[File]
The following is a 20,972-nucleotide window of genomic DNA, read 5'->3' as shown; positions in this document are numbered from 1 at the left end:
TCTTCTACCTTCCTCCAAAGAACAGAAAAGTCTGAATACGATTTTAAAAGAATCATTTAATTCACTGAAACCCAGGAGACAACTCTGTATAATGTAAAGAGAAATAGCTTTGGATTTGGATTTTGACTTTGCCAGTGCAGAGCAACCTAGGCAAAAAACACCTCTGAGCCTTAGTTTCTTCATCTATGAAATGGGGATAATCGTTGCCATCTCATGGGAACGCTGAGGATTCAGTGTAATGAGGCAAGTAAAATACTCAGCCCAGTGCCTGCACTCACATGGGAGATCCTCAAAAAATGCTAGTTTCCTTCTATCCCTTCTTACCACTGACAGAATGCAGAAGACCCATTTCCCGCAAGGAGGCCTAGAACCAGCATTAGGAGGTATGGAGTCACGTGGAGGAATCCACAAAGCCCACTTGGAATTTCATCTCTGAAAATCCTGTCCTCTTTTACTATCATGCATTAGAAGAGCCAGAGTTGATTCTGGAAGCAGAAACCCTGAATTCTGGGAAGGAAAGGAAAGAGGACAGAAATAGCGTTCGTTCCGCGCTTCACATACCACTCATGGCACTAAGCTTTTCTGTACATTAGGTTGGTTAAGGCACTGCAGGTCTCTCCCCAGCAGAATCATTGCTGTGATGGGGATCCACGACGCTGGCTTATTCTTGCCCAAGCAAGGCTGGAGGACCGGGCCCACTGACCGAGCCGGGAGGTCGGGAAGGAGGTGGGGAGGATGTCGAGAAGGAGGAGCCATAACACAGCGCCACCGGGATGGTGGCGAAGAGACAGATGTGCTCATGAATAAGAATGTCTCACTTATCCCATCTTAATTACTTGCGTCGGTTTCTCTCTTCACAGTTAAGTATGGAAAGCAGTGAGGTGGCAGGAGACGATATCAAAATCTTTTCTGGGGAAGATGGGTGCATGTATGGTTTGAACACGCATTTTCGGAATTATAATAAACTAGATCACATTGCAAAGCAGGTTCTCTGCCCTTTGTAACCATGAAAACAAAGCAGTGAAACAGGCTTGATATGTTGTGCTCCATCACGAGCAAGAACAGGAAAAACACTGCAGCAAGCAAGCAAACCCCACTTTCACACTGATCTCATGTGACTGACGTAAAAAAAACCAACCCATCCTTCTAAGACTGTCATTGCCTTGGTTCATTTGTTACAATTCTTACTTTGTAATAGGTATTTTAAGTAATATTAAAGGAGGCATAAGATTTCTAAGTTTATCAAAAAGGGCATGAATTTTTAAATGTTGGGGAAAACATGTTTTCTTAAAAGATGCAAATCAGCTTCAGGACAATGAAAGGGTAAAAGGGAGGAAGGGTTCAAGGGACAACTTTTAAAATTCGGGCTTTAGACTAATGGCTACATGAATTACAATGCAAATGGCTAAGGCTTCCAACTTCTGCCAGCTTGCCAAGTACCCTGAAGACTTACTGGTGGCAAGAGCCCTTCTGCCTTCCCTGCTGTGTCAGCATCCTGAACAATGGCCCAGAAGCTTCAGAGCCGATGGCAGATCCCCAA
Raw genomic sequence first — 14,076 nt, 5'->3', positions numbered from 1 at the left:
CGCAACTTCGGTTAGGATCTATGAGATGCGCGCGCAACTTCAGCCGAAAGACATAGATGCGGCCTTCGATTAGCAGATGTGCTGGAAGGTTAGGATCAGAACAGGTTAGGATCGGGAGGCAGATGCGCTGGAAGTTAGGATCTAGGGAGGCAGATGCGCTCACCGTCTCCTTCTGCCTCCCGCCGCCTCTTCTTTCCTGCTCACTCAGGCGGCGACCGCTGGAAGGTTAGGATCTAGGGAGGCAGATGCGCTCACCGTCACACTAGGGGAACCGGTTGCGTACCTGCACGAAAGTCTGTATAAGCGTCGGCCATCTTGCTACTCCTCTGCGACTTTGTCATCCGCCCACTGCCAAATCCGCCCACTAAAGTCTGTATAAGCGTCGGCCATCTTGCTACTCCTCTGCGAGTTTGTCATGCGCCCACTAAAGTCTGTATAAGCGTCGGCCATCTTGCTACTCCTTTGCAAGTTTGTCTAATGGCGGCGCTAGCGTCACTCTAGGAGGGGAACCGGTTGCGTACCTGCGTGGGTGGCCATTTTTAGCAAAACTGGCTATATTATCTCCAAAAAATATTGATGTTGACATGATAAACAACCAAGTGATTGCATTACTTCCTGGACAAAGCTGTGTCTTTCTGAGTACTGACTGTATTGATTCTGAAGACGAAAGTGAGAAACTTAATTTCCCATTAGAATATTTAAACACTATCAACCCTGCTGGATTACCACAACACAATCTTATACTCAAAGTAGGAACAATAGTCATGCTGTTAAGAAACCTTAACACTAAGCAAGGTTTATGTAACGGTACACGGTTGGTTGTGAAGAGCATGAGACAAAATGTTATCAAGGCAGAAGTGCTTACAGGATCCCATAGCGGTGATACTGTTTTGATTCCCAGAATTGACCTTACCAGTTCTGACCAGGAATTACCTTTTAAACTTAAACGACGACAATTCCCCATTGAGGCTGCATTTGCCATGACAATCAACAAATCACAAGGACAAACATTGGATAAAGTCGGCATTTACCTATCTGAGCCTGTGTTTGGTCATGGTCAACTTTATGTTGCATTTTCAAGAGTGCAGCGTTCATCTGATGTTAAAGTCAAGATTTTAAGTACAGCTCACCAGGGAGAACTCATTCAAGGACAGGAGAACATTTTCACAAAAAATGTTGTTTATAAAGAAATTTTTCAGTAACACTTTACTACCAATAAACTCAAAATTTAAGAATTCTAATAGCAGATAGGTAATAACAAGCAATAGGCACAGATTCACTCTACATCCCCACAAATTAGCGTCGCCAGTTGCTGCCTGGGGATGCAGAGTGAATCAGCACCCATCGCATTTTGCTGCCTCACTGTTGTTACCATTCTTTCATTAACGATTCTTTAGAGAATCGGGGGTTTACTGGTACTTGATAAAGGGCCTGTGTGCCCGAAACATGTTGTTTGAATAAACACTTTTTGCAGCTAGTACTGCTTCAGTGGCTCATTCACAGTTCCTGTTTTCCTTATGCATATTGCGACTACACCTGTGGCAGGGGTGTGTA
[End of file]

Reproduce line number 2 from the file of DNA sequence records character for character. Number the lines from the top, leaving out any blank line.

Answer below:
TCTTCTACCTTCCTCCAAAGAACAGAAAAGTCTGAATACGATTTTAAAAGAATCATTTAATTCACTGAAACCCAGGAGACAACTCTGTATAATGTAAAGAGAAATAGCTTTGGATTTGGATTTTGACTTTGCCAGTGCAGAGCAACCTAGGCAAAAAACACCTCTGAGCCTTAGTTTCTTCATCTATGAAATGGGGATAATCGTTGCCATCTCATGGGAACGCTGAGGATTCAGTGTAATGAGGCAAGTAAAATACTCAGCCCAGTGCCTGCACTCACATGGGAGATCCTCAAAAAATGCTAGTTTCCTTCTATCCCTTCTTACCACTGACAGAATGCAGAAGACCCATTTCCCGCAAGGAGGCCTAGAACCAGCATTAGGAGGTATGGAGTCACGTGGAGGAATCCACAAAGCCCACTTGGAATTTCATCTCTGAAAATCCTGTCCTCTTTTACTATCATGCATTAGAAGAGCCAGAGTTGATTCTGGAAGCAGAAACCCTGAATTCTGGGAAGGAAAGGAAAGAGGACAGAAATAGCGTTCGTTCCGCGCTTCACATACCACTCATGGCACTAAGCTTTTCTGTACATTAGGTTGGTTAAGGCACTGCAGGTCTCTCCCCAGCAGAATCATTGCTGTGATGGGGATCCACGACGCTGGCTTATTCTTGCCCAAGCAAGGCTGGAGGACCGGGCCCACTGACCGAGCCGGGAGGTCGGGAAGGAGGTGGGGAGGATGTCGAGAAGGAGGAGCCATAACACAGCGCCACCGGGATGGTGGCGAAGAGACAGATGTGCTCATGAATAAGAATGTCTCACTTATCCCATCTTAATTACTTGCGTCGGTTTCTCTCTTCACAGTTAAGTATGGAAAGCAGTGAGGTGGCAGGAGACGATATCAAAATCTTTTCTGGGGAAGATGGGTGCATGTATGGTTTGAACACGCATTTTCGGAATTATAATAAACTAGATCACATTGCAAAGCAGGTTCTCTGCCCTTTGTAACCATGAAAACAAAGCAGTGAAACAGGCTTGATATGTTGTGCTCCATCACGAGCAAGAACAGGAAAAACACTGCAGCAAGCAAGCAAACCCCACTTTCACACTGATCTCATGTGACTGACGTAAAAAAAACCAACCCATCCTTCTAAGACTGTCATTGCCTTGGTTCATTTGTTACAATTCTTACTTTGTAATAGGTATTTTAAGTAATATTAAAGGAGGCATAAGATTTCTAAGTTTATCAAAAAGGGCATGAATTTTTAAATGTTGGGGAAAACATGTTTTCTTAAAAGATGCAAATCAGCTTCAGGACAATGAAAGGGTAAAAGGGAGGAAGGGTTCAAGGGACAACTTTTAAAATTCGGGCTTTAGACTAATGGCTACATGAATTACAATGCAAATGGCTAAGGCTTCCAACTTCTGCCAGCTTGCCAAGTACCCTGAAGACTTACTGGTGGCAAGAGCCCTTCTGCCTTCCCTGCTGTGTCAGCATCCTGAACAATGGCCCAGAAGCTTCAGAGCCGATGGCAGATCCCCAA